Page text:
Presumptive Democratic presidential nominee Hillary Clinton was in Springfield, Ill., Wednesday where she sought to use the symbolism of a historic landmark to draw parallels to a present-day America that is in need of repairing deepening racial and cultural divides.

The Old State Capitol — where Abraham Lincoln delivered his famous "A house divided" speech in 1858 warning against the ills of slavery and where Barack Obama launched his presidential bid in 2007 — served as the backdrop for Clinton as she spoke of how "America's long struggle with race is far from finished."

Episode 711: Hooked on Heroin

1 hour ago

When we meet the heroin dealer called Bone, he has just shot up. He has a lot to say anyway. He tells us about his career--it pretty much tracks the evolution of drug use in America these past ten years or so. He tells us about his rough past. And he tells us about how he died a week ago. He overdosed on his own supply and his friend took his body to the emergency room, then left.

New British Prime Minister Theresa May announced six members of her Cabinet Wednesday.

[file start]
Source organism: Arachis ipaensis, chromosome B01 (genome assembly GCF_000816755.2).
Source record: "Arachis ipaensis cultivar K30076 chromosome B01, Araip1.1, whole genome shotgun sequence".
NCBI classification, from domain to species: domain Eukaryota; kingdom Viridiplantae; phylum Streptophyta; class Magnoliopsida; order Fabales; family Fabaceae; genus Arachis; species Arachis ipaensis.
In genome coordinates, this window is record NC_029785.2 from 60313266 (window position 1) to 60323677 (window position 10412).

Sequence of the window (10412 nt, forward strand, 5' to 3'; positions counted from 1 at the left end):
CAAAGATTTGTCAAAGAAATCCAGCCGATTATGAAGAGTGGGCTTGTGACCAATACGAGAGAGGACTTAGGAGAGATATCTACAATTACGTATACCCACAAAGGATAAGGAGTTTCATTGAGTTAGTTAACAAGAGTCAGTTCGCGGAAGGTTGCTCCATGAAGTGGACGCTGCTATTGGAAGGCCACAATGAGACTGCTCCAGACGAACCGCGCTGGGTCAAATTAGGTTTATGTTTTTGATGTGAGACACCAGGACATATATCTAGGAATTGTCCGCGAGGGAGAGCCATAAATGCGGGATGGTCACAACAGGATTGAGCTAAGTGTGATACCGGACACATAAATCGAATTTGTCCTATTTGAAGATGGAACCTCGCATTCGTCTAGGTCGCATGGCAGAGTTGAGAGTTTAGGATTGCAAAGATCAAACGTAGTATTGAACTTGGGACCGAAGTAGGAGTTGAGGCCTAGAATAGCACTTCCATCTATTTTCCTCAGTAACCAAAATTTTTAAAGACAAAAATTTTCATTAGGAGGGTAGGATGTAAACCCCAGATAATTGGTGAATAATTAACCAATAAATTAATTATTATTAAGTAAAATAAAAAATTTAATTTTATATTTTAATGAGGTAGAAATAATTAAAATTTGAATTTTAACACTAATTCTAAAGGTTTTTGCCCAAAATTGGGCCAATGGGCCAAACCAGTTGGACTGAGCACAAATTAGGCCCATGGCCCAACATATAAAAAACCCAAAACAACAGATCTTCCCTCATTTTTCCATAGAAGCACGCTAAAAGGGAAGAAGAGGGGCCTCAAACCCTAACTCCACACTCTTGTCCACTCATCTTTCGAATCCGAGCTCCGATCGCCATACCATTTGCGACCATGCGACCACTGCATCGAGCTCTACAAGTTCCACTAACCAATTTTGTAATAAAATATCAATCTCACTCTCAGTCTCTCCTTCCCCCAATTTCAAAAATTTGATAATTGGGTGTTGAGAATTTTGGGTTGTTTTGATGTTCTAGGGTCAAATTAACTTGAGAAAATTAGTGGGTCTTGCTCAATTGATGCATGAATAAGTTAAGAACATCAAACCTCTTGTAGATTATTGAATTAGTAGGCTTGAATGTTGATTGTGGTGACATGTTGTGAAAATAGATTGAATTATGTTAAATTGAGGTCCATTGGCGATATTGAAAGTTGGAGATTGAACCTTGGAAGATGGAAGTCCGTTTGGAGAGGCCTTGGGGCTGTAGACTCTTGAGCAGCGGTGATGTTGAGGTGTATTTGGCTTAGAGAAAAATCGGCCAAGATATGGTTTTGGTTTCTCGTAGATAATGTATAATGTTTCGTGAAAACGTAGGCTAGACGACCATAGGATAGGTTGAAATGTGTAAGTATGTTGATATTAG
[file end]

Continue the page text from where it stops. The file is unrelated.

Amid a sweeping crackdown on dissent in Egypt, security forces have forcibly disappeared hundreds of people since the beginning of 2015, according to a new report from Amnesty International.

It's an "unprecedented spike," the group says, with an average of three or four people disappeared every day.

The Republican Party, as it prepares for its convention next week has checked off item No. 1 on its housekeeping list — drafting a party platform. The document reflects the conservative views of its authors, many of whom are party activists. So don't look for any concessions to changing views among the broader public on key social issues.

Many public figures who took to Twitter and Facebook following the murder of five police officers in Dallas have faced public blowback and, in some cases, found their employers less than forgiving about inflammatory and sometimes hateful online comments.

As Venezuela unravels — with shortages of food and medicine, as well as runaway inflation — President Nicolas Maduro is increasingly unpopular. But he's still holding onto power.

"The truth in Venezuela is there is real hunger. We are hungry," says a man who has invited me into his house in the northwestern city of Maracaibo, but doesn't want his name used for fear of reprisals by the government.

The wiry man paces angrily as he speaks. It wasn't always this way, he says, showing how loose his pants are now.

Ask a typical teenage girl about the latest slang and girl crushes and you might get answers like "spilling the tea" and Taylor Swift. But at the Girl Up Leadership Summit in Washington, D.C., the answers were "intersectional feminism" — the idea that there's no one-size-fits-all definition of feminism — and U.N. climate chief Christiana Figueres.